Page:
Japan to Reform Electricity Sector; Chinese Cobalt Cathodes Keep Falling

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Japan is moving in the direction of reform. The country’s upper house passed legislation on Wednesday to start the most ambitious reform of its electricity sector since 1951, a process prompted by the Fukushima nuclear crisis that may end with the break-up of powerful regional monopolies,” reports Reuters.

“The reforms, including the establishment of a national grid and the liberalization of the power market for homes, are central to Prime Minister Shinzo Abe’s drive to overhaul the economy, as high energy costs threaten to derail efforts to reverse decades of stagnation.”

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“The most ambitious phase of the reform envisages breaking the monopolies into separate generation and transmission companies by 2020 and abolishing price controls.”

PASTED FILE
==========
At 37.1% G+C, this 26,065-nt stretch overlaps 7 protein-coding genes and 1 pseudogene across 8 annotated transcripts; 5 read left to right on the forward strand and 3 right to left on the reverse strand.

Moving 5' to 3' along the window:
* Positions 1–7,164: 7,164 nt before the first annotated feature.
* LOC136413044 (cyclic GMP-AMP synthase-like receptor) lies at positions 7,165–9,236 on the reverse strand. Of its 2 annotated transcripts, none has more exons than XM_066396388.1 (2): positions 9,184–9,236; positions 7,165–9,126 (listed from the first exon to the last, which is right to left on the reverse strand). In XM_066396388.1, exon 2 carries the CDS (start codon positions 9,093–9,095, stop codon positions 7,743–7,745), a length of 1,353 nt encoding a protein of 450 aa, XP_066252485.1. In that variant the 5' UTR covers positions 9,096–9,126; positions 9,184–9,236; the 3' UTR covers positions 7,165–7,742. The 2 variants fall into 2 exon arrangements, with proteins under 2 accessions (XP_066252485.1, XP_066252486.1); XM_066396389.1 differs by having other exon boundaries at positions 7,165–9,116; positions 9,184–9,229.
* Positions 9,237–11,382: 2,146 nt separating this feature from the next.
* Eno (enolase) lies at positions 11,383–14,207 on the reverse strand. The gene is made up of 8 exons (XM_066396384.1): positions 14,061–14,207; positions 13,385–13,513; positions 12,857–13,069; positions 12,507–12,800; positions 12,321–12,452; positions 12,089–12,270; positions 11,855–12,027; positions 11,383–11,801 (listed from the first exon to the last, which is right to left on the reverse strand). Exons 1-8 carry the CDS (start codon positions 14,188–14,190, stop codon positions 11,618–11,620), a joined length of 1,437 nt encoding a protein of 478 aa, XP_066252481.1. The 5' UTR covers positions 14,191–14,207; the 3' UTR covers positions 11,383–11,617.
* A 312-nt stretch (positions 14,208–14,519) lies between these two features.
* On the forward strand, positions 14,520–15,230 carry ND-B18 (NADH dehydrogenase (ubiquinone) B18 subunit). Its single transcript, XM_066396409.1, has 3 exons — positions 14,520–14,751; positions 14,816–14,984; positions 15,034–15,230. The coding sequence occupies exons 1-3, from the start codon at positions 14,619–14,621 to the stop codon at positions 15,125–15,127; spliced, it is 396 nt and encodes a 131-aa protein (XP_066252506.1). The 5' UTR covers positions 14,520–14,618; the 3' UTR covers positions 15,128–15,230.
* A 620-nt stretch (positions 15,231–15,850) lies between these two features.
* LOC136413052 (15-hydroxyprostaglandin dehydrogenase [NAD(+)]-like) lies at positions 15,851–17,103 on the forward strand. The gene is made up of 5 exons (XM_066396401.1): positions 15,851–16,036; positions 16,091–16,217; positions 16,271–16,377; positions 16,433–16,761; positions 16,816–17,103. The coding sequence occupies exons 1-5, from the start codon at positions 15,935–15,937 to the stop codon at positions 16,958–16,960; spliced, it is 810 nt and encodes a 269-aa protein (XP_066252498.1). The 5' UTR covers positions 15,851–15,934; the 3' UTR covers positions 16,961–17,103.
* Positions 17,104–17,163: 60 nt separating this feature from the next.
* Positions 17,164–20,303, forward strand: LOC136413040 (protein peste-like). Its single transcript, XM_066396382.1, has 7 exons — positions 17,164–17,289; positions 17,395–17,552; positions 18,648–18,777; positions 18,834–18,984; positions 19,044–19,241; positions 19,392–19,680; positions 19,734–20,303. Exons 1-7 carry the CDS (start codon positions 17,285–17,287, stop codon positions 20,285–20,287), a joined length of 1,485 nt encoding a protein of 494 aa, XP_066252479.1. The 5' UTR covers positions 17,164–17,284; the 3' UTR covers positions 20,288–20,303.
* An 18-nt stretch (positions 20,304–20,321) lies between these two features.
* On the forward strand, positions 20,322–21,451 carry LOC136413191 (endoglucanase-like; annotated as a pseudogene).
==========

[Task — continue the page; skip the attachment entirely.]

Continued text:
The week’s biggest mover on the weekly Renewables MMI® was the price of Chinese cobalt cathodes, which saw a 0.5 percent decline. Last week marked the fourth in a row of declining prices for the metal. Silicon traded sideways last week. Neodymium prices held steady from the previous week.The price of Chinese steel plate did not change since the previous week.

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Japanese steel plate remained unchanged for the week. Following a steady week, prices for Korean steel plate closed flat. The week finished with no movement for Chinese steel plate. US steel plate remained essentially flat from the previous week.

For the fifth day in a row, US grain-oriented electrical steel (GOES) remained essentially flat.

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